To see the letter from the Pope on the Comboni Missionaries own website click on http://combonianum.org/2015/02/05/no-place-for-those-who-abuse-minors/

Playing Football for the Verona Fathers

Playing for the Football Team

The alternative dream that I had to become a priest was to be a footballer, like, I’m sure, lots of little boys. I wanted to play for Celtic and Scotland. I was a decent enough footballer but I would never have made the grade. However, you don’t think like that when you are that age.

So, it was a great to find out that the college had a football team. It was the first year ever for them in the local football league. I think Pinkie may have had some involvement in setting it up. The league was a church league and all the teams were from the local churches. We were the only Catholics in the league.

I can’t remember whether they asked or told the boys that there was to be a trial for the team. They never really asked very much. They almost always told.

Trial for Football Team

Anyway, I played in the trials but didn’t play particularly well. I thought I might well just miss out and that turned out to be the case. They read out the names of the people that they expected to be in the team and called them the Probables. I had never heard of the term before and didn’t realise that where there are Probables there are also Possibles.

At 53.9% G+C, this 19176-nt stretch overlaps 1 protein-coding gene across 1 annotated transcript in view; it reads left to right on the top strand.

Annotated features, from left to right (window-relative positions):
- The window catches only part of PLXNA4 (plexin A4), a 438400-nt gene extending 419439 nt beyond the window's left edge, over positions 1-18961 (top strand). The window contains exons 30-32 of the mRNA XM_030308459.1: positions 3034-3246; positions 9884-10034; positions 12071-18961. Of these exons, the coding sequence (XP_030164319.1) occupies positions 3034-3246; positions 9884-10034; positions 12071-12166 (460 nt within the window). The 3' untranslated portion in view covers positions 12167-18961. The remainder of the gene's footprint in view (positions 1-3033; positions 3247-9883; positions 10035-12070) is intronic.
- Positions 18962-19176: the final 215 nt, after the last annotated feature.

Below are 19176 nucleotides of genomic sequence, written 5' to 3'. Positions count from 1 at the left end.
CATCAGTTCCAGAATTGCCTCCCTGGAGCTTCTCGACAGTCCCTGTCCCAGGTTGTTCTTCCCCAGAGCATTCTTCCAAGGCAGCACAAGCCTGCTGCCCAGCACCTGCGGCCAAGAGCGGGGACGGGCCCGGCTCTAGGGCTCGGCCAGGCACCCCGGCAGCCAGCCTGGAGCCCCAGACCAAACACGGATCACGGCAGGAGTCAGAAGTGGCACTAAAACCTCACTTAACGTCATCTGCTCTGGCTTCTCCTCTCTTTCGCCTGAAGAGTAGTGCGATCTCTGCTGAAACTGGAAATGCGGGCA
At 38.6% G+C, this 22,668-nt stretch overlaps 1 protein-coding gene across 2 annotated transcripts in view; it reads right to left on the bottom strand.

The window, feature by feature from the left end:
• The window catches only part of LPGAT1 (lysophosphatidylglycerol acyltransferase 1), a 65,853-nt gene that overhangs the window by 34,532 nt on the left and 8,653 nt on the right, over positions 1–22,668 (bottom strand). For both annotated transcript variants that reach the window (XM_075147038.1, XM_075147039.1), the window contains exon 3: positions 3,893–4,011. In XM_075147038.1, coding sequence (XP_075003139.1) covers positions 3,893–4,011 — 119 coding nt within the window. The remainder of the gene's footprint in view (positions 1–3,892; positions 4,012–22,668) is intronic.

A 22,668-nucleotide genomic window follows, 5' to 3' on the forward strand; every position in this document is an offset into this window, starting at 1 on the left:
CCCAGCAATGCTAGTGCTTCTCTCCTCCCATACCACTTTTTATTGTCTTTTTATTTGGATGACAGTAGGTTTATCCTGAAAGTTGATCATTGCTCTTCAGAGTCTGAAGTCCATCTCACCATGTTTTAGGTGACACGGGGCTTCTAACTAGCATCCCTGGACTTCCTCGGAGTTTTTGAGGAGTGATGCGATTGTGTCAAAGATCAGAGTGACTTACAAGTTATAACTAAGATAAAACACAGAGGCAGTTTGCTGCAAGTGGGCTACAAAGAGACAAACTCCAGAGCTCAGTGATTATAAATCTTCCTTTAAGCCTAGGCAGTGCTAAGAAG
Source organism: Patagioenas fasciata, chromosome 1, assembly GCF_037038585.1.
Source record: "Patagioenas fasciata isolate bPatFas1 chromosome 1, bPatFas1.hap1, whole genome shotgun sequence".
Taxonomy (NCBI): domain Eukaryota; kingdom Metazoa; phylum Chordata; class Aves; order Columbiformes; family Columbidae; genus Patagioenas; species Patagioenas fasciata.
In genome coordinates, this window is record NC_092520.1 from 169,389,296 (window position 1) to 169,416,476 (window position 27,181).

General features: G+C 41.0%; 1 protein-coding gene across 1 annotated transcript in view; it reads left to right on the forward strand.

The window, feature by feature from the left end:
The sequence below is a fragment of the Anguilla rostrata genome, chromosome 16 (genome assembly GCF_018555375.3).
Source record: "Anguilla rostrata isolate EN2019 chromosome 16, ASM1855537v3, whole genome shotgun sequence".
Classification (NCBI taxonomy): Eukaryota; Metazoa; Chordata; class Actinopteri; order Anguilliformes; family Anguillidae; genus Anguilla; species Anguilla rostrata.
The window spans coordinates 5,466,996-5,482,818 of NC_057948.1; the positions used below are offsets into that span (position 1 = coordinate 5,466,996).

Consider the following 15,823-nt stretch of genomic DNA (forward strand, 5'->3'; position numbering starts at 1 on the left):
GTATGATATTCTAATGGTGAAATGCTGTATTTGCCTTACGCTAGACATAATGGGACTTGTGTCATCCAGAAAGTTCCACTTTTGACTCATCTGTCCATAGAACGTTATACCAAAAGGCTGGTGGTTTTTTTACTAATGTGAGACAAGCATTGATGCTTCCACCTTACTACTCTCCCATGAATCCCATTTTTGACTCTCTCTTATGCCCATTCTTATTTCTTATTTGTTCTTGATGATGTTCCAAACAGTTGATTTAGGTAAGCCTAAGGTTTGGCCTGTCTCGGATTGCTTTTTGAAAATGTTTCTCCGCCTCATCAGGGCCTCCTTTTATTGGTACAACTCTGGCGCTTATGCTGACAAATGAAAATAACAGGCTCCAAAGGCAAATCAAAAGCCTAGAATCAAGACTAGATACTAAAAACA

Pinkie read out the names of the Probables slowly and with intent and drama. He would have made a good compere of Big Brother or Survivor or the X Factor four decades later. As the ninth and tenth names were read out and none of them were mine I began to fear that I would lose out. When the eleventh name was read out and I was missing from the list I felt awful.

Then Pinkie said that before the first match the Probables would play a match against the Possibles. I played a blinder in that match. I scored both goals, both of them solo efforts, as the Possibles went 2-0 up. We held that till late in the match when the Probables pulled one goal back and then a second.

They claimed that they scored a third but it was disputed. We reckoned it was offside and they didn’t. There was no referee and no one to solve the dispute. They said they won 3-2 and we said it was 2-2. Still it was a magnificent performance by the 2nd eleven against the 1st.

Pinkie’s Team Selection

People were telling me for days afterwards that I’d definitely be in the team. I didn’t believe it. Pinkie wasn’t even there, I told them, like he had been at the original trial. This was just a practice match for the A team for the first game.

Before the first game Pinkie read out the names, one by one, of the team.

I was picked. I was in the side. I was going to play. Magic!